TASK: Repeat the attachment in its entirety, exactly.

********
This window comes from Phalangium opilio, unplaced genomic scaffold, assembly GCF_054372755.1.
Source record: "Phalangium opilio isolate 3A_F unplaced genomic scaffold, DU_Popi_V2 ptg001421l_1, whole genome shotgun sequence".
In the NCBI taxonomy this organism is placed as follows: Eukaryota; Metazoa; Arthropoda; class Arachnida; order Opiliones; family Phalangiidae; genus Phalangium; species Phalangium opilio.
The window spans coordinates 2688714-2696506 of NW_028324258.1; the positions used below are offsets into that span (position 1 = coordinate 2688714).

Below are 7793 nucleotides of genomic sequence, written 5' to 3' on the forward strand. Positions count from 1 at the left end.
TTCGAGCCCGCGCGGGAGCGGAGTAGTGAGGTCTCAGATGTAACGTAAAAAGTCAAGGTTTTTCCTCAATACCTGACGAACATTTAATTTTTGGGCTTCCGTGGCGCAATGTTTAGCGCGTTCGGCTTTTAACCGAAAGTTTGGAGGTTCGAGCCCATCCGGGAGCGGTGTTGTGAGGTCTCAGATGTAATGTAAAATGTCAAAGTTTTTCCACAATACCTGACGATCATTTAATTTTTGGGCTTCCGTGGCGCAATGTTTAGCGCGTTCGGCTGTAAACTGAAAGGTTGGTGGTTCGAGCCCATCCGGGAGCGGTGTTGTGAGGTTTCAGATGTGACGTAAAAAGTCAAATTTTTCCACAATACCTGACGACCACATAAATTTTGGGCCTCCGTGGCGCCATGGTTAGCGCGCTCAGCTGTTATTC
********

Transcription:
This window comes from Phalangium opilio, unplaced genomic scaffold, assembly GCF_054372755.1.
Source record: "Phalangium opilio isolate 3A_F unplaced genomic scaffold, DU_Popi_V2 ptg001421l_1, whole genome shotgun sequence".
In the NCBI taxonomy this organism is placed as follows: Eukaryota; Metazoa; Arthropoda; class Arachnida; order Opiliones; family Phalangiidae; genus Phalangium; species Phalangium opilio.
The window spans coordinates 2688714-2696506 of NW_028324258.1; the positions used below are offsets into that span (position 1 = coordinate 2688714).

Below are 7793 nucleotides of genomic sequence, written 5' to 3' on the forward strand. Positions count from 1 at the left end.
TTCGAGCCCGCGCGGGAGCGGAGTAGTGAGGTCTCAGATGTAACGTAAAAAGTCAAGGTTTTTCCTCAATACCTGACGAACATTTAATTTTTGGGCTTCCGTGGCGCAATGTTTAGCGCGTTCGGCTTTTAACCGAAAGTTTGGAGGTTCGAGCCCATCCGGGAGCGGTGTTGTGAGGTCTCAGATGTAATGTAAAATGTCAAAGTTTTTCCACAATACCTGACGATCATTTAATTTTTGGGCTTCCGTGGCGCAATGTTTAGCGCGTTCGGCTGTAAACTGAAAGGTTGGTGGTTCGAGCCCATCCGGGAGCGGTGTTGTGAGGTTTCAGATGTGACGTAAAAAGTCAAATTTTTCCACAATACCTGACGACCACATAAATTTTGGGCCTCCGTGGCGCCATGGTTAGCGCGCTCAGCTGTTATTC